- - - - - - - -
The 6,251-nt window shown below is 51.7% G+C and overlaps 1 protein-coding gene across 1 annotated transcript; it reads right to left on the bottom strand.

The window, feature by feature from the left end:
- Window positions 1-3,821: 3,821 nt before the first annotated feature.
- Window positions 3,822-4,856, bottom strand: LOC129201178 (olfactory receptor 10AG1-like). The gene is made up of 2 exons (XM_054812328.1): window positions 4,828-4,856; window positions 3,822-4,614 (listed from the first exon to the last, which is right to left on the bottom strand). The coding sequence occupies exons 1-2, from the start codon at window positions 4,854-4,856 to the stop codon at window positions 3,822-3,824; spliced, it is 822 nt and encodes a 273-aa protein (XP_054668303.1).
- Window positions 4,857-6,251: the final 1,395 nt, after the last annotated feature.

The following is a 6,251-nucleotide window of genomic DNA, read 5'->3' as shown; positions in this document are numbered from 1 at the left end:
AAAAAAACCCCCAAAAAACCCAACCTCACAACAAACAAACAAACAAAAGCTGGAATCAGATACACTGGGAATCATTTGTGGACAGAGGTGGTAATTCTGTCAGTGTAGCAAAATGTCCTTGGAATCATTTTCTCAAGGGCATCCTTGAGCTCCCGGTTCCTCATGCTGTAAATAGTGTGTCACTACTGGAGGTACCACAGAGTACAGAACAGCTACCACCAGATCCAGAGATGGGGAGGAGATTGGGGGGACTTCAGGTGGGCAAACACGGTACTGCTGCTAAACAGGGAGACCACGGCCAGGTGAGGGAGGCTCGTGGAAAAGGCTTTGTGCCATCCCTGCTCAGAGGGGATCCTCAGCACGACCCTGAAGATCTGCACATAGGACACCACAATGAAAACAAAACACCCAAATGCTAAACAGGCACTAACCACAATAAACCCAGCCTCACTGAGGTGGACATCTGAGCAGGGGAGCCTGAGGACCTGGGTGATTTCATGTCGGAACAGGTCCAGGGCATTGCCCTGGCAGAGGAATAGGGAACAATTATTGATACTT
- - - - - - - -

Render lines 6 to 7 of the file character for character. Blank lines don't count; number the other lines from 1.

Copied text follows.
The following is a 6,251-nucleotide window of genomic DNA, read 5'->3' as shown; positions in this document are numbered from 1 at the left end:
AAAAAAACCCCCAAAAAACCCAACCTCACAACAAACAAACAAACAAAAGCTGGAATCAGATACACTGGGAATCATTTGTGGACAGAGGTGGTAATTCTGTCAGTGTAGCAAAATGTCCTTGGAATCATTTTCTCAAGGGCATCCTTGAGCTCCCGGTTCCTCATGCTGTAAATAGTGTGTCACTACTGGAGGTACCACAGAGTACAGAACAGCTACCACCAGATCCAGAGATGGGGAGGAGATTGGGGGGACTTCAGGTGGGCAAACACGGTACTGCTGCTAAACAGGGAGACCACGGCCAGGTGAGGGAGGCTCGTGGAAAAGGCTTTGTGCCATCCCTGCTCAGAGGGGATCCTCAGCACGACCCTGAAGATCTGCACATAGGACACCACAATGAAAACAAAACACCCAAATGCTAAACAGGCACTAACCACAATAAACCCAGCCTCACTGAGGTGGACATCTGAGCAGGGGAGCCTGAGGACCTGGGTGATTTCATGTCGGAACAGGTCCAGGGCATTGCCCTGGCAGAGGAATAGGGAACAATTATTGATACTT